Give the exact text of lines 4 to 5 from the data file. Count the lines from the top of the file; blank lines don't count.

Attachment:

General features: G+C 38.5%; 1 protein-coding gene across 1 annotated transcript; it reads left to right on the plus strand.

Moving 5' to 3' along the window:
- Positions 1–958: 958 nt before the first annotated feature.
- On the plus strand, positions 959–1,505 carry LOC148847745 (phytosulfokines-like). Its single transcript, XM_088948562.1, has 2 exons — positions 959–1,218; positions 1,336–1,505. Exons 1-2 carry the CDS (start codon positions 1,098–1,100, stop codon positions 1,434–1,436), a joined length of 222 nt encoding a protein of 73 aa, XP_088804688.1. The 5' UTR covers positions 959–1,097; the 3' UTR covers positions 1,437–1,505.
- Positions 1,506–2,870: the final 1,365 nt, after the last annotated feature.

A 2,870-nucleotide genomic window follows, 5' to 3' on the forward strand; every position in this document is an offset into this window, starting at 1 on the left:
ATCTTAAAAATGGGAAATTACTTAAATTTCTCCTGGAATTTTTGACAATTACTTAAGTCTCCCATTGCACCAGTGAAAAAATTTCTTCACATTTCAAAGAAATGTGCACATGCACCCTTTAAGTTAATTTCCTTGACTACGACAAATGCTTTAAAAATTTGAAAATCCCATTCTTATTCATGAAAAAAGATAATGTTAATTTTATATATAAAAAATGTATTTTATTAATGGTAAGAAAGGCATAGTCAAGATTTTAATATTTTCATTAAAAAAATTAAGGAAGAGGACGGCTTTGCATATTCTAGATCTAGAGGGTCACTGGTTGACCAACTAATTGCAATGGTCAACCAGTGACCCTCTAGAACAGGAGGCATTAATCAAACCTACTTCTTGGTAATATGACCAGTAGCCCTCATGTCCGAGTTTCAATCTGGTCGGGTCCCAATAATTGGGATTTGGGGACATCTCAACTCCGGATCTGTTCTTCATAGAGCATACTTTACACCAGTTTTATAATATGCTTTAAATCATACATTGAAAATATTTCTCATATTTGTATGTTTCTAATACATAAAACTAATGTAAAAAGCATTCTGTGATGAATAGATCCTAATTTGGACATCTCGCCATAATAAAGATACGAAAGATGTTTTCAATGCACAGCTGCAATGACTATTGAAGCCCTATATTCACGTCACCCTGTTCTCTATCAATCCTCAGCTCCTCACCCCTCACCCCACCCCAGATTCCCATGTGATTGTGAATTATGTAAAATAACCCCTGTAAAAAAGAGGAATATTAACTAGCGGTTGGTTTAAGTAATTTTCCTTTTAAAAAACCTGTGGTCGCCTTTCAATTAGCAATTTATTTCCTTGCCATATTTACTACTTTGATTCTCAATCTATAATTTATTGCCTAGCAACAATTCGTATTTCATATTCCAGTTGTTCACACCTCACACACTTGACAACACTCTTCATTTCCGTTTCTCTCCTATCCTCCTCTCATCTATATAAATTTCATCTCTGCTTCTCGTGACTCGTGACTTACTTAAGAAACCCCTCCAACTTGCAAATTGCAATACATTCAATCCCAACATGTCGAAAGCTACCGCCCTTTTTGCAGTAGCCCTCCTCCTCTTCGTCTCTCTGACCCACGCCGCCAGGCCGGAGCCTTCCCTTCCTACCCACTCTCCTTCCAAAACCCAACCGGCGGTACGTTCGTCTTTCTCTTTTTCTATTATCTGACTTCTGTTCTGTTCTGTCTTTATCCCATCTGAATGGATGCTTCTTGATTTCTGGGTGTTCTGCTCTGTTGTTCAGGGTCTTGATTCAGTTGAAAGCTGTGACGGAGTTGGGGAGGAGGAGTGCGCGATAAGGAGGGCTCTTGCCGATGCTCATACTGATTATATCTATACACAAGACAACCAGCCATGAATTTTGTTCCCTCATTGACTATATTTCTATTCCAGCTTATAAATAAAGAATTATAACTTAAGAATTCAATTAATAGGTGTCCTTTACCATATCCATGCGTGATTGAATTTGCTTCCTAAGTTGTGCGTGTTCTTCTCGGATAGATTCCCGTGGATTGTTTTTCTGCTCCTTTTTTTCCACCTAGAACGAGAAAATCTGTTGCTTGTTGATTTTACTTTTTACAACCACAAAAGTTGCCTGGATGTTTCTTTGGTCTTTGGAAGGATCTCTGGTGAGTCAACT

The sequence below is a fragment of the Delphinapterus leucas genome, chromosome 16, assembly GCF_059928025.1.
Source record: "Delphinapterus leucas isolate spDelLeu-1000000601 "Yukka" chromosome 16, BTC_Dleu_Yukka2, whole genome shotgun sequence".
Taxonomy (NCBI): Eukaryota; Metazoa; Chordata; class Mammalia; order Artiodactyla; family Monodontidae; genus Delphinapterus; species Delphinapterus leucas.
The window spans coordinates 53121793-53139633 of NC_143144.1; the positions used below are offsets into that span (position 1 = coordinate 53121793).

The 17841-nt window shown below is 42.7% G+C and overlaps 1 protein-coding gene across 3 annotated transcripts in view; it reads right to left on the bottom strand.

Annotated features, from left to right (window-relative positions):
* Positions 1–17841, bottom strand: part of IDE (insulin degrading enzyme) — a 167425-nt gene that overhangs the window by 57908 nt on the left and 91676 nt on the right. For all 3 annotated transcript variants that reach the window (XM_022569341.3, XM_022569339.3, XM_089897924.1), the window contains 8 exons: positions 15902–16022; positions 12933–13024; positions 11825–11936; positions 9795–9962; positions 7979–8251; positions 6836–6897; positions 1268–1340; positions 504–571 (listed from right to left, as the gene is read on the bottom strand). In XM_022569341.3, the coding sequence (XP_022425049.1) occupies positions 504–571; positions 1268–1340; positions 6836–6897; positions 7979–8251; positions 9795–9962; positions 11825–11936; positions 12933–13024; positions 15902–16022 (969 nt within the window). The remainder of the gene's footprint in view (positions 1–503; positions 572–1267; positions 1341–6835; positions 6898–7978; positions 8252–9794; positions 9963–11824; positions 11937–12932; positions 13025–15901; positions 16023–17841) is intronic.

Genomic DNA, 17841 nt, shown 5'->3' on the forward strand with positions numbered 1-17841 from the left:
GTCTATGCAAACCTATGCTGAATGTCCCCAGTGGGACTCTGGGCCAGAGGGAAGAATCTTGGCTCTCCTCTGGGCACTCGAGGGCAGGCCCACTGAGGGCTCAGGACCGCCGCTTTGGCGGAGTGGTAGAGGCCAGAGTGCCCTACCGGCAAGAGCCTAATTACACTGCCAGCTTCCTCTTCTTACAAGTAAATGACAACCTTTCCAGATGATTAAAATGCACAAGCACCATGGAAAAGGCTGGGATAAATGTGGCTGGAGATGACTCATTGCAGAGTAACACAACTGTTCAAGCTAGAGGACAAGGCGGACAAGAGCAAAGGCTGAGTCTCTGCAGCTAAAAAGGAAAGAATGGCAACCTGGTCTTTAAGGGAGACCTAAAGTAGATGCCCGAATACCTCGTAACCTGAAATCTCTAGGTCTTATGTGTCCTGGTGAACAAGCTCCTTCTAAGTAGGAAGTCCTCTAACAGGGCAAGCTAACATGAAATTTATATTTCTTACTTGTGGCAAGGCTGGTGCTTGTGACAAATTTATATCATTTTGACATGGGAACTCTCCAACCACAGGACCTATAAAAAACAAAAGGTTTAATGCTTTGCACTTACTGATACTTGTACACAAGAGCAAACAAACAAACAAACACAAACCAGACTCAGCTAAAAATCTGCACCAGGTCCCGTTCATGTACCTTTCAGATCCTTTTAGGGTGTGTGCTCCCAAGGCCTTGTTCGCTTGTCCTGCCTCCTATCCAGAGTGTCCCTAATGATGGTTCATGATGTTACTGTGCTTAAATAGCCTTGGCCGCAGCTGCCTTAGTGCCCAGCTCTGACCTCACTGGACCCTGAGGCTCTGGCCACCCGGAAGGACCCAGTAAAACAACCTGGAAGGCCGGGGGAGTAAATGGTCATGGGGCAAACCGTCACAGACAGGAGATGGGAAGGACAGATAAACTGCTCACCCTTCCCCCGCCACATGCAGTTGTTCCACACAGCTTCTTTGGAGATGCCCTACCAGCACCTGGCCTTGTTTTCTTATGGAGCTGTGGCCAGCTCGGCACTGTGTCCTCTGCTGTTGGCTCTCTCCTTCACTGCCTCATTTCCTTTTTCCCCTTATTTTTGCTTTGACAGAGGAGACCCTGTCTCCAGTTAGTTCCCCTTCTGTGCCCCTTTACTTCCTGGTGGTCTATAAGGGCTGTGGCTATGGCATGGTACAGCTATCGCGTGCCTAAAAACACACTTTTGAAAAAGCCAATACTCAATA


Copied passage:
- On the plus strand, positions 959–1,505 carry LOC148847745 (phytosulfokines-like). Its single transcript, XM_088948562.1, has 2 exons — positions 959–1,218; positions 1,336–1,505. Exons 1-2 carry the CDS (start codon positions 1,098–1,100, stop codon positions 1,434–1,436), a joined length of 222 nt encoding a protein of 73 aa, XP_088804688.1. The 5' UTR covers positions 959–1,097; the 3' UTR covers positions 1,437–1,505.
- Positions 1,506–2,870: the final 1,365 nt, after the last annotated feature.